The more than 391,000 American children and youth living in foster care deserve to grow up in safe and loving homes devoted to their health, happiness, and advancement. This month, we honor the absolute courage of young people in foster care, who too often endure challenges that no child should ever have to confront, and we give thanks to the dedicated kinship and foster parents who care for them during their times of greatest need. We recognize the biological parents and families of foster children who work hard to overcome difficult circumstances so they can safely reunite with their children. We also rededicate ourselves to supporting the volunteers and professionals who help America’s foster youth find temporary and permanent homes.
Despite the selflessness and service of loving foster parents across the country, children in foster care often face an uphill battle in achieving their full potential. Many carry lasting physical and emotional scars from trauma they experienced at a young age, which can increase their risk of mental health issues or lead to substance use disorders. These challenges are magnified for children of color, who are disproportionately represented in the child welfare system: 1 in 9 Black children and 1 in 7 Native American children spend part of their childhood in foster care. Meanwhile, recent estimates suggest 30 percent of youth in foster care identify as LGBTQI+.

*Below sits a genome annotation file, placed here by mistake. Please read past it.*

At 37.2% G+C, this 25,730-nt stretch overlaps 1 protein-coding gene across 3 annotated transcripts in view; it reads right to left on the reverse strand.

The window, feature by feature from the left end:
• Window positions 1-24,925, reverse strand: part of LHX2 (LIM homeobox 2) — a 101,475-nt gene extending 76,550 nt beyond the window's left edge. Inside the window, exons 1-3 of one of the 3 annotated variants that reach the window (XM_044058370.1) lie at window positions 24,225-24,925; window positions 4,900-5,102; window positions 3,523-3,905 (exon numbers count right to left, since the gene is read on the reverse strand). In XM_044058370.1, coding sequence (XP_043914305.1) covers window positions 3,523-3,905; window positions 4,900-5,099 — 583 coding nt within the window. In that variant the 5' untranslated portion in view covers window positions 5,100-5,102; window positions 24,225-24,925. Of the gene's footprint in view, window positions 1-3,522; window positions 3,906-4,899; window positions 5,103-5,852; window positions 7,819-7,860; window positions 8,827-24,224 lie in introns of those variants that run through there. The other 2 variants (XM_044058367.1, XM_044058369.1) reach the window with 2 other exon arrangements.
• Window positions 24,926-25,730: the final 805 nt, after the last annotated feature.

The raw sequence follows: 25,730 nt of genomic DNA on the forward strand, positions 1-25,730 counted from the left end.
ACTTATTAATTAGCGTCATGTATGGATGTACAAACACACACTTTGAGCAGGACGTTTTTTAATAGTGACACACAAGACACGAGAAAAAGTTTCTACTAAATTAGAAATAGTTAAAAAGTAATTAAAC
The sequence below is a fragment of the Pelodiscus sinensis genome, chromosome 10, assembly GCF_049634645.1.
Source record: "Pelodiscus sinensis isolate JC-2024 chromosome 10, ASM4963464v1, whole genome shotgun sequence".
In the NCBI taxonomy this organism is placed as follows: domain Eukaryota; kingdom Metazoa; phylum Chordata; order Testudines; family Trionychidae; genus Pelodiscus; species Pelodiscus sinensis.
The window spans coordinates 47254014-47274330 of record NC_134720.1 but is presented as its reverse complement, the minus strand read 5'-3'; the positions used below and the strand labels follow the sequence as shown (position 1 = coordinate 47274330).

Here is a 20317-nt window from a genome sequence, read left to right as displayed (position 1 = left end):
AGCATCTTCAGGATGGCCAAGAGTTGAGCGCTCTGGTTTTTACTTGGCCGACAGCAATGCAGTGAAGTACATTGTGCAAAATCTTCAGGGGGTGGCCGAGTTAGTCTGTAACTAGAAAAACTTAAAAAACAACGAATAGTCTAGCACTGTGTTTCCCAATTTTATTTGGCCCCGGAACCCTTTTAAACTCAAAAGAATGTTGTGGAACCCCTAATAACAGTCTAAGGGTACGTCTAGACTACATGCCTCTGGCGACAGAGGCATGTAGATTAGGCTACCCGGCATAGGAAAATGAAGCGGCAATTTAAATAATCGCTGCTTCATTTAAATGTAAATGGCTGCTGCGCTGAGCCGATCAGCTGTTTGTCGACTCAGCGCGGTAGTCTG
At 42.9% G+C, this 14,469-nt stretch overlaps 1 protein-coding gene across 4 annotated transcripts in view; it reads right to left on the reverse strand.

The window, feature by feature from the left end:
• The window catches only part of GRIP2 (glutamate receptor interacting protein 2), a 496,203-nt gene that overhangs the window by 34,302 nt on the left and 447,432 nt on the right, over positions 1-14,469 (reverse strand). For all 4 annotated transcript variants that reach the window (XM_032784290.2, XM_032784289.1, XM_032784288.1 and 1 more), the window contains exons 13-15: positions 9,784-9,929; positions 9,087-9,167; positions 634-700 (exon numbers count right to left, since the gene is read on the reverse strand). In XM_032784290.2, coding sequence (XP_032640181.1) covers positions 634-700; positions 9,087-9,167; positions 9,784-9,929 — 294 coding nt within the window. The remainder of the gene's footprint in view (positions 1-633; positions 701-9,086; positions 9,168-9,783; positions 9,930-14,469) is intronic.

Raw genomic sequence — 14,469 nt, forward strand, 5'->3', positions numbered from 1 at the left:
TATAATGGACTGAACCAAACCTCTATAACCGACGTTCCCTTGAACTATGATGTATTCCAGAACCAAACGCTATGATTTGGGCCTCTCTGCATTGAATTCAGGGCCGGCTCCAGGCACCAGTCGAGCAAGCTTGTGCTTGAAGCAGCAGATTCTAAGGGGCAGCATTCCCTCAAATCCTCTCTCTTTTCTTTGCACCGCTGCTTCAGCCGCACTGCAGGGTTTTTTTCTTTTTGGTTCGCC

To fulfill our Nation’s responsibility to our children, we need to prevent the conditions that lead to kids entering foster care in the first place. My Administration has invested hundreds of millions of dollars in community-based child abuse and neglect prevention programs, and we are requesting an increase from the Congress for these programs. We are also proposing a $5 billion expansion of evidence-based foster care prevention services to allow more children to remain safely in their own homes with their own families. Because poverty can trigger interventions that unnecessarily remove children from their families, we are fighting to restore the expanded Child Tax Credit, which in 2021 helped slash child poverty to its lowest rate ever. And as a dangerous wave of cynical State investigations targets families with transgender children, we will keep working to stop politicians from weaponizing child protective services against loving families who simply want to support their kids and help them to be their authentic selves.